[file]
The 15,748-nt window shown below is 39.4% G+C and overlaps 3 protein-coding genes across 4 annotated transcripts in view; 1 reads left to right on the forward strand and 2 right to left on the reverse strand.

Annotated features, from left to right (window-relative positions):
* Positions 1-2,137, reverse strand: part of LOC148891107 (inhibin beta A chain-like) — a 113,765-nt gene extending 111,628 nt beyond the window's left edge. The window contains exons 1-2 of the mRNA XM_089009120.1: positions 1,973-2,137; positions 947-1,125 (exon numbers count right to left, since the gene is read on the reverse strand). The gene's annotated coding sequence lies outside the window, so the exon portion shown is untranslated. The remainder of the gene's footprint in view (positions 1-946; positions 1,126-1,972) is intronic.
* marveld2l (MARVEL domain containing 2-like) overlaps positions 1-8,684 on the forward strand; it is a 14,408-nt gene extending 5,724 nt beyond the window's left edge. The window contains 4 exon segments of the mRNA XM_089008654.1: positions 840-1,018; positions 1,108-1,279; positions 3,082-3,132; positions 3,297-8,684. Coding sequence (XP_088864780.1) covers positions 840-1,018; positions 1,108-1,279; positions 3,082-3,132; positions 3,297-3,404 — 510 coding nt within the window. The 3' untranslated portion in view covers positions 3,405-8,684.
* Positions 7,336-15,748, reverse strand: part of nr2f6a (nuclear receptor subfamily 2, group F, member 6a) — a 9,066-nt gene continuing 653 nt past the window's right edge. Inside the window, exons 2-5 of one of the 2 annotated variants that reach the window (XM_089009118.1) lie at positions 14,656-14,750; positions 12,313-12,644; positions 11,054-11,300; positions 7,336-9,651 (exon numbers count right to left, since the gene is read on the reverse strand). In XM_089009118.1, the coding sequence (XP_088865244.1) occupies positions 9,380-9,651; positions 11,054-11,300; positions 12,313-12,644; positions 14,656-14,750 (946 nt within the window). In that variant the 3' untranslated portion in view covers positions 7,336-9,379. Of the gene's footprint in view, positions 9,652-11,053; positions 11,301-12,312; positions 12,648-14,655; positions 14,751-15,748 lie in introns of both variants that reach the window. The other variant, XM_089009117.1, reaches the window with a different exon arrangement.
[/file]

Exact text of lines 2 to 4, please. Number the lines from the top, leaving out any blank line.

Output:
Annotated features, from left to right (window-relative positions):
* Positions 1-2,137, reverse strand: part of LOC148891107 (inhibin beta A chain-like) — a 113,765-nt gene extending 111,628 nt beyond the window's left edge. The window contains exons 1-2 of the mRNA XM_089009120.1: positions 1,973-2,137; positions 947-1,125 (exon numbers count right to left, since the gene is read on the reverse strand). The gene's annotated coding sequence lies outside the window, so the exon portion shown is untranslated. The remainder of the gene's footprint in view (positions 1-946; positions 1,126-1,972) is intronic.
* marveld2l (MARVEL domain containing 2-like) overlaps positions 1-8,684 on the forward strand; it is a 14,408-nt gene extending 5,724 nt beyond the window's left edge. The window contains 4 exon segments of the mRNA XM_089008654.1: positions 840-1,018; positions 1,108-1,279; positions 3,082-3,132; positions 3,297-8,684. Coding sequence (XP_088864780.1) covers positions 840-1,018; positions 1,108-1,279; positions 3,082-3,132; positions 3,297-3,404 — 510 coding nt within the window. The 3' untranslated portion in view covers positions 3,405-8,684.